Rate Shock Probably Affects Less Than 1 Percent of the Country

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How many people are subject to rate shock in the individual insurance market thanks to Obamacare? That’s a surprisingly hard figure to get a handle on. But here’s a rough cut:

  • There are about 15 million people who currently get individual coverage.
  • Of that, only about 5 million stay in the individual market for more than a year. The rest have individual coverage for only a few months and are minimally impacted by policy cancellations.
  • At a guess, maybe a third of these long-term buyers will end up with higher rates for comparable policies once they’ve shopped the exchange and applied their subsidies.

So that’s a grand total of perhaps 1-2 million people. It’s a lot. At the same time, it’s less than 1 percent of the population of the country. I don’t want to minimize the pain that higher rates are causing this 1 percent, but at the same time, we shouldn’t be overreacting either. Given the kludgy nature of our current health care system and the realities of American politics, it would be hard to design any kind of large-scale health care reform that did much better.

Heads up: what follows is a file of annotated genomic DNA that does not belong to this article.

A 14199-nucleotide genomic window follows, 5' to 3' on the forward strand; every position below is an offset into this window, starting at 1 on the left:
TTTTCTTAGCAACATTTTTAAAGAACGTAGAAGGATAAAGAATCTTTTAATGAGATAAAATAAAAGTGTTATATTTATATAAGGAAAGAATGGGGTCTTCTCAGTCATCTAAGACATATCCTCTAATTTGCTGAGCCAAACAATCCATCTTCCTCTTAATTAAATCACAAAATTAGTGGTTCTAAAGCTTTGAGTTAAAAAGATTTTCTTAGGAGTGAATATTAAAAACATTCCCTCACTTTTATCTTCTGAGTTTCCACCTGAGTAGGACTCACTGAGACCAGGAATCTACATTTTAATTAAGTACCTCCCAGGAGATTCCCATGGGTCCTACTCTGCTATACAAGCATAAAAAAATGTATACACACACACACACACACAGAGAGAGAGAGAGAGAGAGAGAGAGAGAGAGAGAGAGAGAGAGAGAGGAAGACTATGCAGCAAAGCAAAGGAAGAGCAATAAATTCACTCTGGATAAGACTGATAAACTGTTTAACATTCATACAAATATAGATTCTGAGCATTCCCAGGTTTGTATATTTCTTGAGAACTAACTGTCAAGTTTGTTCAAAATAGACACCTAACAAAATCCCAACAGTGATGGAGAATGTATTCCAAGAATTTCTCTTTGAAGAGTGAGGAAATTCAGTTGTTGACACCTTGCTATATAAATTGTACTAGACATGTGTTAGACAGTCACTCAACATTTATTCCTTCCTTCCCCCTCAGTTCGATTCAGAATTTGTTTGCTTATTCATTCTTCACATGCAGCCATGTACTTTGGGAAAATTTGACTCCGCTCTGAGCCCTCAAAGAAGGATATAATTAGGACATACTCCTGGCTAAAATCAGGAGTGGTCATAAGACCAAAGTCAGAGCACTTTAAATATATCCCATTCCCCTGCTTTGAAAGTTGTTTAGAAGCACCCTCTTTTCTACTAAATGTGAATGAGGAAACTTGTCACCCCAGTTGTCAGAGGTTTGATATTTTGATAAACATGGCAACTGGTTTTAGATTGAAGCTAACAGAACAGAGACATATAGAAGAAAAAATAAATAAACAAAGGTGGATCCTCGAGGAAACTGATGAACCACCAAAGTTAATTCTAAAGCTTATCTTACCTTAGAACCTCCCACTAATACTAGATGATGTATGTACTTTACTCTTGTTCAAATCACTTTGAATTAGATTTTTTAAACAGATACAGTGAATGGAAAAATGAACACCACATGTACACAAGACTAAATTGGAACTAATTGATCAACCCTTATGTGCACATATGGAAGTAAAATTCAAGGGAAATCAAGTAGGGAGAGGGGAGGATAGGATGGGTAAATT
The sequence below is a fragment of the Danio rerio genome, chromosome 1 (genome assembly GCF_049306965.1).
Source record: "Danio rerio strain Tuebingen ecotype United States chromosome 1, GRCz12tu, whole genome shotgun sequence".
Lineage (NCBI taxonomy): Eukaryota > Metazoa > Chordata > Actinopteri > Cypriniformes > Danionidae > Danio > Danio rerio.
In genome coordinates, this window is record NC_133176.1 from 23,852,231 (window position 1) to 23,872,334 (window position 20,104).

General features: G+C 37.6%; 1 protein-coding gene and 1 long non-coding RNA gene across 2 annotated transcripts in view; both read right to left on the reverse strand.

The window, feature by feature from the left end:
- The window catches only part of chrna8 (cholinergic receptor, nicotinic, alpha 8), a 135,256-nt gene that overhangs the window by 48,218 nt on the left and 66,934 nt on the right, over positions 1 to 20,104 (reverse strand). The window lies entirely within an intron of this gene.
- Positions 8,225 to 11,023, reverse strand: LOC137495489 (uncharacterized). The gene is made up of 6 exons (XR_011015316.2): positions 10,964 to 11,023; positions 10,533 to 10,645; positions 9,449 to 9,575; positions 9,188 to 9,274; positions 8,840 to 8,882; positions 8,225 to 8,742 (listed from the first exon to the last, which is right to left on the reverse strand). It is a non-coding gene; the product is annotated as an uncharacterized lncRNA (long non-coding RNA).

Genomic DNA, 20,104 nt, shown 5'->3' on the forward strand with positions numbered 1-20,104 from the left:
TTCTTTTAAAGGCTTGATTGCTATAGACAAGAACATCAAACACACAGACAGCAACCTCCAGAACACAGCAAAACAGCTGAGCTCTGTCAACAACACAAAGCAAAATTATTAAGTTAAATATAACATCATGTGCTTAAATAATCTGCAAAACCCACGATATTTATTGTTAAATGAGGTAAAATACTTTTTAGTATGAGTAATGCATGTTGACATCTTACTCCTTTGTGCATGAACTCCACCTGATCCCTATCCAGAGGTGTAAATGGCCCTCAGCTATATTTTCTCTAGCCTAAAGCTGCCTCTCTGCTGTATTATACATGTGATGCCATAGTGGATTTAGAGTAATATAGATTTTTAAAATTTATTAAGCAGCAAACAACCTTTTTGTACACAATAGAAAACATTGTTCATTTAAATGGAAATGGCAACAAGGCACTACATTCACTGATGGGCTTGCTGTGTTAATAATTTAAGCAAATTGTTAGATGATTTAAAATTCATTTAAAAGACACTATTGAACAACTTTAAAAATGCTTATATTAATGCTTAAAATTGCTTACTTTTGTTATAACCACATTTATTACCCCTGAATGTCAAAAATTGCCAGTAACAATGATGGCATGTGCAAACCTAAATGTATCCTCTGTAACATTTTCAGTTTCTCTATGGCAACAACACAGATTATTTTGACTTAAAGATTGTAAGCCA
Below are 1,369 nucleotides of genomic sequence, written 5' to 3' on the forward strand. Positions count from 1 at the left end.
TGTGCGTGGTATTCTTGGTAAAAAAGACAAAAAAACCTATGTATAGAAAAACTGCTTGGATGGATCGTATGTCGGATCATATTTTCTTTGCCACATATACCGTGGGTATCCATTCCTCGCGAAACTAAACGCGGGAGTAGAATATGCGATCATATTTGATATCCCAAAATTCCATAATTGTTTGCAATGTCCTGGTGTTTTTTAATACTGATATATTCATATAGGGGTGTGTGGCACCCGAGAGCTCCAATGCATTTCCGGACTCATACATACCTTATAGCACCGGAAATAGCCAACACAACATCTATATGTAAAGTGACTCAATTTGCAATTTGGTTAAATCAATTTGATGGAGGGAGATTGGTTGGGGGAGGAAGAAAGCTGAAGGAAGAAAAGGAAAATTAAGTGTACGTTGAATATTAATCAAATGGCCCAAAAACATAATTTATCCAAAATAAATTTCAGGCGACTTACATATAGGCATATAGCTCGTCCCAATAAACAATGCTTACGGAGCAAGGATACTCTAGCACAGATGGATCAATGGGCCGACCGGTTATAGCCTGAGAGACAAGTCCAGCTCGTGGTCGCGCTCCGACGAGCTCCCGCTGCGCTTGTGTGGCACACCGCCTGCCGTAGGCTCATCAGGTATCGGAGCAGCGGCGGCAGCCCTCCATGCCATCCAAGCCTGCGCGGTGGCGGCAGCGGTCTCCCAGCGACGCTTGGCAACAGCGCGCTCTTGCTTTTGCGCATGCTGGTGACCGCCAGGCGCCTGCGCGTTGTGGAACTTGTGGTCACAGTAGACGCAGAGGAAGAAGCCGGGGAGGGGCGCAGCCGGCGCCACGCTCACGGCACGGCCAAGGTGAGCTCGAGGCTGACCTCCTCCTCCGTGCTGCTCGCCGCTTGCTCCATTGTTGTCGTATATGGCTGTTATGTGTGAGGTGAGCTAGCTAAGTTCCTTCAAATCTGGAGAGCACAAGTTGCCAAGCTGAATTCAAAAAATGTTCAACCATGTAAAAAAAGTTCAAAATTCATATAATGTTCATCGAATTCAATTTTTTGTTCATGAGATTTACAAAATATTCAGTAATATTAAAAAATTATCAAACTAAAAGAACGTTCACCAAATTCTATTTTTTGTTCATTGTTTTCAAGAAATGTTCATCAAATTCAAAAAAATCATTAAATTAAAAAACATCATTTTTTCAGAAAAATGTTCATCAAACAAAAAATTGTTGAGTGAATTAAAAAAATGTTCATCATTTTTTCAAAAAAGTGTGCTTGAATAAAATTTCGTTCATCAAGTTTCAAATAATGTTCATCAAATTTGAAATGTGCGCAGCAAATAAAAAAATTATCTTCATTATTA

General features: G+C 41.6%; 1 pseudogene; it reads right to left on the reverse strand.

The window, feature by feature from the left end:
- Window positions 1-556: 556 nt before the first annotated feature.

HERE ARE THE FACTS:

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ONE MORE QUICK THING:

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As we wrote over the summer, traffic has been down at Mother Jones and a lot of sites with many people thinking news is less important now that Donald Trump is no longer president. But if you're reading this, you're not one of those people, and we're hoping we can rally support from folks like you who really get why our reporting matters right now. And that's how it's always worked: For 45 years now, a relatively small group of readers (compared to everyone we reach) who pitch in from time to time has allowed Mother Jones to do the type of journalism the moment demands and keep it free for everyone else.

Please pitch in with a donation during our fall fundraising drive if you can. We can't afford to come up short, and there's still a long way to go by November 5.

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